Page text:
William Brumfield in the field near village of Predtecha, Totma Region (Vologda Province), August 2011Personal Archive
It’s 1970. A young man from the American South arrives in Moscow’s Sheremetyevo Airport. It’s his first trip to the Soviet Union, but he’s not worried. He’s traveling with a group of fellow Slavic specialists from the U.S., and he carries a small Konika camera and just two rolls of Kodachrome film (36 shots each) that he bought especially for this trip.
This young man’s name was William Brumfield, then a Ph.D. student at the University of California at Berkeley. In 1970, he knew little about photography or Russian architecture, and didn’t plan to spend hours on busy trains and sleeping on the porches of Russian churches in his effort to capture the best photo.
Now, he is probably the best-known expert on Russian architecture, the only American fellow of both the Russian Academy of Architecture and Construction Sciences, and the Russian Academy of the Arts, as well as author of more than 100,000 photos of important architectural sites across Russia. Why did he decide to devote his life to documenting Russia’s architectural heritage?
“During my first trip, in the summer of 1970, Russia literally opened my eyes to my own gift. There, I started doing photography,” Brumfield, now 73, told Russia Beyond. “When I came back to the U.S. and developed those two rolls of film I was astonished by the high quality of the pictures. I quickly decided to return for an entire year, as a dissertation scholar at Leningrad University.”
That trip proved even more productive, with over a thousand images. During the next several years as an assistant professor at Harvard, Brumfield experimented with photography and found a publisher in Boston who wanted to do a book.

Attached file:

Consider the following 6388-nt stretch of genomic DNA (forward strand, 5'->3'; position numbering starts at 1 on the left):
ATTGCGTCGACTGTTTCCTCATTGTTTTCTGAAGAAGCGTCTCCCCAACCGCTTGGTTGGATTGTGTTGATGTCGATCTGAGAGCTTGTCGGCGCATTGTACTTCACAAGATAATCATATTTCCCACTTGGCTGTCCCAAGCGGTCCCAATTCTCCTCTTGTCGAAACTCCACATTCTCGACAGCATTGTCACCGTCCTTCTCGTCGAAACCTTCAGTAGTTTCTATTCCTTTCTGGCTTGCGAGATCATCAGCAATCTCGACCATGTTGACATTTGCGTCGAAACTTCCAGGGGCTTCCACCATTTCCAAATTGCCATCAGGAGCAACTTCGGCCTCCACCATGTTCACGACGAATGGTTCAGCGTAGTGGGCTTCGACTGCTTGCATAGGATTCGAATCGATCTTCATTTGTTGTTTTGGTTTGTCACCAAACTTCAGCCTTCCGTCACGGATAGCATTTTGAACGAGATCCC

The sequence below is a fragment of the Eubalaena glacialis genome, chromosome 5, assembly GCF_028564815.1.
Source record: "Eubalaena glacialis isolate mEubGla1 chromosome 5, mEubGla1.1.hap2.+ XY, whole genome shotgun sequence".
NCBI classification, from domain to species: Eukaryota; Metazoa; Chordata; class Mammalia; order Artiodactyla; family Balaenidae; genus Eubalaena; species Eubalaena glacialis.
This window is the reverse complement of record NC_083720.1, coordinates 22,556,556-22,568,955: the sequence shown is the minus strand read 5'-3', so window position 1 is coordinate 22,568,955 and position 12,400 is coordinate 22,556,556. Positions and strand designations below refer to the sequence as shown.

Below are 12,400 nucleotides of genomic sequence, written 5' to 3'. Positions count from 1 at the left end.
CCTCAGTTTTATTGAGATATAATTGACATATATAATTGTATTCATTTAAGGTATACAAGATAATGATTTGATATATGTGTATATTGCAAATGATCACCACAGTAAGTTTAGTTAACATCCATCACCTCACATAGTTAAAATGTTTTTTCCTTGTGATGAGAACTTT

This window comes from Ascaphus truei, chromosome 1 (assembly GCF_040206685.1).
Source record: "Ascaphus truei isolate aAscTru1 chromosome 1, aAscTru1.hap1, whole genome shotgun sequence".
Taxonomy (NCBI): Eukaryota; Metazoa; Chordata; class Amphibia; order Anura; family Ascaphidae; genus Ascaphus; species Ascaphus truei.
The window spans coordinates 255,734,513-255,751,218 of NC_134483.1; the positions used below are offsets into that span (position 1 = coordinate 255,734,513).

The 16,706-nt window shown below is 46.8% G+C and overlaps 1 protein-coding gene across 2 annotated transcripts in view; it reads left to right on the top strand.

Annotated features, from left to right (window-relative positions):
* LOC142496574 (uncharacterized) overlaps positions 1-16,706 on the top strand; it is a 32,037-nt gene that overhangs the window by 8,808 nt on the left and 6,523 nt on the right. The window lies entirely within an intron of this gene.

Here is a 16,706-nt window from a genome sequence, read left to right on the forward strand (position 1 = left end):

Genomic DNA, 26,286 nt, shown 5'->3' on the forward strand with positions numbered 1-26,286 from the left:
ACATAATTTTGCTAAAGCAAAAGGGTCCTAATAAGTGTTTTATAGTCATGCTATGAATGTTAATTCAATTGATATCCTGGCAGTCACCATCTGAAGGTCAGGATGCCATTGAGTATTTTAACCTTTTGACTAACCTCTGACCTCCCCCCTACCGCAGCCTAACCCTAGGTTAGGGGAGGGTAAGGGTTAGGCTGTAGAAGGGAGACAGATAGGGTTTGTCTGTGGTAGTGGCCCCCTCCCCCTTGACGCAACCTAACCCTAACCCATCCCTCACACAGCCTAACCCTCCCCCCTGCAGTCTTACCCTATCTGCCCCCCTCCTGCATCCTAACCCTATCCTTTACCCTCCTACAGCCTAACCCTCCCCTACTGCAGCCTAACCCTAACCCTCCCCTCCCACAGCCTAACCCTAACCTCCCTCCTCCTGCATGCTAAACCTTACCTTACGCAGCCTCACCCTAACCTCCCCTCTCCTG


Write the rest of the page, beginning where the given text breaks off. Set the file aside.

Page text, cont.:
Yet, it was easier said than done. American academia didn’t support Brumfield’s new interest in Russian architecture. “Are you a Slavist or not?” he recalls them questioning his new passion.
Young Brumfield near Andronikov Monastery in Moscow, 1979Personal Archive
“Slavic programs at the top universities were not interested in a thorough specialist in Russian architecture, nor were art historians. These prestigious universities have vastly greater resources than the one that ultimately gave me refuge (Tulane University); yet, their lack of vision – in every sense of the word – was ubiquitous. Those resources were closed to me. The answer: a partisan struggle that made the most of whatever resources and allies I could find in the U.S. and in Russia,” he told Russia Beyond.
With the help of friends, the young Brumfield managed to get a position in the Moscow-based Pushkin Institute, and as director of an American student group he once again could visit Russia and fulfill his photographic aspirations.
“I practically didn’t see my students, I was crazy roaming around Moscow and other cities capturing pictures,” he remembers. Yet, there was one important restriction on his travel. Like American diplomats, he wasn’t allowed to go far from the Soviet capital and was closely watched by the KGB.
“Once in 1979, I was desperate to go to the Church of the Intercession of the Holy Virgin on the Nerl River,” Brumfield recalls. “I had been there once but wanted to go again to take pictures from another angle, so I secretly joined the excursion of another group from the Pushkin Institute but was quickly uncovered. I got to Vladimir and then went to the church by myself. When I arrived the weather was really bad plus some reconstruction was underway, so my expectations were disappointed. At the same time I felt that someone was watching me. There were indeed two men standing nearby taking photos of me. We exchanged words: I said ‘what a beautiful monument,’ and one replied ‘Yes,’ and then added, ‘the people’s path to it will not be overgrown,’ quoting Pushkin. It was a strange meeting, but nothing bad came of it. The KGB knew that I was unlikely to pose any threat.”